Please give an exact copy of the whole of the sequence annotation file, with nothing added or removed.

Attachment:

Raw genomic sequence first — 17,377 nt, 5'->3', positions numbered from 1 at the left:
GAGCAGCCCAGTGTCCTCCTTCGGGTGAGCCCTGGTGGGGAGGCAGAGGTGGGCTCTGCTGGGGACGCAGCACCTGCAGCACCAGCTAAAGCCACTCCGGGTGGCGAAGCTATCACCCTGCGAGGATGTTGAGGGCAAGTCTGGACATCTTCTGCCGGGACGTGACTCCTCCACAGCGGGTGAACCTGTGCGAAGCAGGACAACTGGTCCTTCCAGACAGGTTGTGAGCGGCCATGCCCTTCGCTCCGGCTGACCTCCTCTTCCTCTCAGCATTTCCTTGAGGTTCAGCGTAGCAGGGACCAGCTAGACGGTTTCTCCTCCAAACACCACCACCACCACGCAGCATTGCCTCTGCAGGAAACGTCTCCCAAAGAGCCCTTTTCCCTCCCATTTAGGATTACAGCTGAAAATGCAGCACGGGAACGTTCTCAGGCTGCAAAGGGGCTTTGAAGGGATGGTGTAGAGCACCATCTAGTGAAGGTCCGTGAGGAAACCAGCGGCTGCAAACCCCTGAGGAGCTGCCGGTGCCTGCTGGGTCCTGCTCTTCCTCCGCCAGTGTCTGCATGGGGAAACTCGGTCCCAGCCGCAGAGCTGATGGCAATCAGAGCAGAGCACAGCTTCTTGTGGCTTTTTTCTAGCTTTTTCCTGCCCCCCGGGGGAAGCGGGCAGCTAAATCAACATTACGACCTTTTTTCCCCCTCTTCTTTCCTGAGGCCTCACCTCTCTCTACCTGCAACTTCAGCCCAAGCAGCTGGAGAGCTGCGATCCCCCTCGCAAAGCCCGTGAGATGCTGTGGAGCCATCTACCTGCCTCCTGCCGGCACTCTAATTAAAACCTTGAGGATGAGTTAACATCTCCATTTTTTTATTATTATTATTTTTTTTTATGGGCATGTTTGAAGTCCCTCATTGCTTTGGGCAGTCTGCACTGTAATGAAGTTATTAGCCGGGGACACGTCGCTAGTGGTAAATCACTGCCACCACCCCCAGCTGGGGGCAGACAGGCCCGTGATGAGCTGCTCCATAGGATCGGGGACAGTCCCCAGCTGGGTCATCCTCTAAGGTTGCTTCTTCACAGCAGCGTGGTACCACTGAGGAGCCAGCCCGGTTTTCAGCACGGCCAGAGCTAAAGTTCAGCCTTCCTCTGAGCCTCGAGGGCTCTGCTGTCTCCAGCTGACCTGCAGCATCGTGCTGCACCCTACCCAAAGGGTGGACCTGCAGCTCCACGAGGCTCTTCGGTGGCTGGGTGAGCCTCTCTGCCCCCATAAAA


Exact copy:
Raw genomic sequence first — 17,377 nt, 5'->3', positions numbered from 1 at the left:
GAGCAGCCCAGTGTCCTCCTTCGGGTGAGCCCTGGTGGGGAGGCAGAGGTGGGCTCTGCTGGGGACGCAGCACCTGCAGCACCAGCTAAAGCCACTCCGGGTGGCGAAGCTATCACCCTGCGAGGATGTTGAGGGCAAGTCTGGACATCTTCTGCCGGGACGTGACTCCTCCACAGCGGGTGAACCTGTGCGAAGCAGGACAACTGGTCCTTCCAGACAGGTTGTGAGCGGCCATGCCCTTCGCTCCGGCTGACCTCCTCTTCCTCTCAGCATTTCCTTGAGGTTCAGCGTAGCAGGGACCAGCTAGACGGTTTCTCCTCCAAACACCACCACCACCACGCAGCATTGCCTCTGCAGGAAACGTCTCCCAAAGAGCCCTTTTCCCTCCCATTTAGGATTACAGCTGAAAATGCAGCACGGGAACGTTCTCAGGCTGCAAAGGGGCTTTGAAGGGATGGTGTAGAGCACCATCTAGTGAAGGTCCGTGAGGAAACCAGCGGCTGCAAACCCCTGAGGAGCTGCCGGTGCCTGCTGGGTCCTGCTCTTCCTCCGCCAGTGTCTGCATGGGGAAACTCGGTCCCAGCCGCAGAGCTGATGGCAATCAGAGCAGAGCACAGCTTCTTGTGGCTTTTTTCTAGCTTTTTCCTGCCCCCCGGGGGAAGCGGGCAGCTAAATCAACATTACGACCTTTTTTCCCCCTCTTCTTTCCTGAGGCCTCACCTCTCTCTACCTGCAACTTCAGCCCAAGCAGCTGGAGAGCTGCGATCCCCCTCGCAAAGCCCGTGAGATGCTGTGGAGCCATCTACCTGCCTCCTGCCGGCACTCTAATTAAAACCTTGAGGATGAGTTAACATCTCCATTTTTTTATTATTATTATTTTTTTTTATGGGCATGTTTGAAGTCCCTCATTGCTTTGGGCAGTCTGCACTGTAATGAAGTTATTAGCCGGGGACACGTCGCTAGTGGTAAATCACTGCCACCACCCCCAGCTGGGGGCAGACAGGCCCGTGATGAGCTGCTCCATAGGATCGGGGACAGTCCCCAGCTGGGTCATCCTCTAAGGTTGCTTCTTCACAGCAGCGTGGTACCACTGAGGAGCCAGCCCGGTTTTCAGCACGGCCAGAGCTAAAGTTCAGCCTTCCTCTGAGCCTCGAGGGCTCTGCTGTCTCCAGCTGACCTGCAGCATCGTGCTGCACCCTACCCAAAGGGTGGACCTGCAGCTCCACGAGGCTCTTCGGTGGCTGGGTGAGCCTCTCTGCCCCCATAAAA